Central Asia’s Afghan Route to Prosperity
Two new mega-projects connecting Central and South Asia could transform Eurasian security, significantly increase regional economic activity, and potentially bring peace at last to Afghanistan. But most of the world has so far paid little attention to important recent developments.
BISHKEK – For the first time in centuries, there is an opportunity to connect Central and South Asia via modern transport and energy corridors through Afghanistan. Once completed, these projects would transform Eurasian security, significantly increase regional economic activity, and potentially bring peace at last to Afghanistan. They may even revive the Great Silk Road.
Progress on the planned schemes should therefore interest the region’s influential neighbors – Russia, China, and India – and the United States, which has spent at least $2 trillion in Afghanistan over the last 20 years. But most of the world regards Central Asia as terra incognita, and has so far paid little attention to significant recent developments.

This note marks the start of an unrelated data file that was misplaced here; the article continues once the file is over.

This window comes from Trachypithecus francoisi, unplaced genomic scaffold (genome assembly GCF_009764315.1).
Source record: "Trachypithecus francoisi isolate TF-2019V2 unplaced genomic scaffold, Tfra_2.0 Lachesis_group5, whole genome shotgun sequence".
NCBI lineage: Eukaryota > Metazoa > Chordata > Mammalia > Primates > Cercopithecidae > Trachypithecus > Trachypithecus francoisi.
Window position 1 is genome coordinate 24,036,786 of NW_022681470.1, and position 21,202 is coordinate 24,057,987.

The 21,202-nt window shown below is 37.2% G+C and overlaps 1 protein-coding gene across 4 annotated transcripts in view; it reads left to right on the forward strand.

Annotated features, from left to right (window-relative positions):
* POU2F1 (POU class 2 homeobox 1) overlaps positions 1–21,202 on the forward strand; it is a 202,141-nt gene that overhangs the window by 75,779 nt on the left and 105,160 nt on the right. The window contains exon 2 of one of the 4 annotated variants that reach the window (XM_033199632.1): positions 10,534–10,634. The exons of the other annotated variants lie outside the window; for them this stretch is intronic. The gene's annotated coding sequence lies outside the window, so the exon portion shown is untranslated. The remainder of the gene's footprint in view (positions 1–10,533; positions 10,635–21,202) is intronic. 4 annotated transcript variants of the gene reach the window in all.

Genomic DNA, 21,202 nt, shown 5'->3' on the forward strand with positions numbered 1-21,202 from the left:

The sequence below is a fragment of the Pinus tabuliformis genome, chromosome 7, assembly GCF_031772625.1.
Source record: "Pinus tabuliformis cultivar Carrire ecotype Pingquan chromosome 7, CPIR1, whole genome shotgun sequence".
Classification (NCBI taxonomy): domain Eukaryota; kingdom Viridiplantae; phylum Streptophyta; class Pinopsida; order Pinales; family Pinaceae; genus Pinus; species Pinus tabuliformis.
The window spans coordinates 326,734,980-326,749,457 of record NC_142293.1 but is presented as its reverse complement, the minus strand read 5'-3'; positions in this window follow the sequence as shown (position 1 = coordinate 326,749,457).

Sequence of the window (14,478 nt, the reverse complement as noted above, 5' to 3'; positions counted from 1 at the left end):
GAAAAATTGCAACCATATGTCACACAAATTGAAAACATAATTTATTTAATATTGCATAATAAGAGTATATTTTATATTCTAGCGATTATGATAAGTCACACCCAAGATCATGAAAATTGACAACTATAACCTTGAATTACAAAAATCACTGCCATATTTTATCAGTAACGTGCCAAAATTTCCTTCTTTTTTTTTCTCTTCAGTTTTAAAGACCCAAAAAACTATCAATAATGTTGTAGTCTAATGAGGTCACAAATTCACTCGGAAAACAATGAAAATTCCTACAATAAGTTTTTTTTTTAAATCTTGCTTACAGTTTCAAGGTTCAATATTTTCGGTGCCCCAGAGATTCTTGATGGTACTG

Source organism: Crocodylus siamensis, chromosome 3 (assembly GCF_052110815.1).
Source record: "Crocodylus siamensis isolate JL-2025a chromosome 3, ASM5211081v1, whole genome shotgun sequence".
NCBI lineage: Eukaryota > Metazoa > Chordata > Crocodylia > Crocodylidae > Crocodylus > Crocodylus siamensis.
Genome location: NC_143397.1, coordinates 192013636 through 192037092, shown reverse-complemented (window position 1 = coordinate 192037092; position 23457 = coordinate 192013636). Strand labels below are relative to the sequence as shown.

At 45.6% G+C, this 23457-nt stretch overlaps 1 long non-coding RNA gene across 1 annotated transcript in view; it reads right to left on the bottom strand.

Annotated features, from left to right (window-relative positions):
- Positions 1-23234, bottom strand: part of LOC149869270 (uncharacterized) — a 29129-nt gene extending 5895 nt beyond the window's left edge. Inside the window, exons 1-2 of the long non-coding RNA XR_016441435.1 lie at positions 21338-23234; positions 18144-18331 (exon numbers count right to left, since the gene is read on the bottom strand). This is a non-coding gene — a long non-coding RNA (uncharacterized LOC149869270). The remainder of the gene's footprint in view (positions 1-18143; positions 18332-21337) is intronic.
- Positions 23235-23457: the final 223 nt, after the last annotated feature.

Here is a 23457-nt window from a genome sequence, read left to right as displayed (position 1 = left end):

In February, for example, Uzbek Foreign Minister Abdulaziz Kamilov visited three Central Asian countries – Kazakhstan, Turkmenistan, and Tajikistan – to secure their support for transport projects with Afghanistan and South Asian countries. Kamilov was traveling at the behest of Uzbek President Shavkat Mirziyoyev, who, in his December 29 message to the country’s parliament, highlighted cooperation with South Asia and promotion of peace in Afghanistan as his main regional priorities.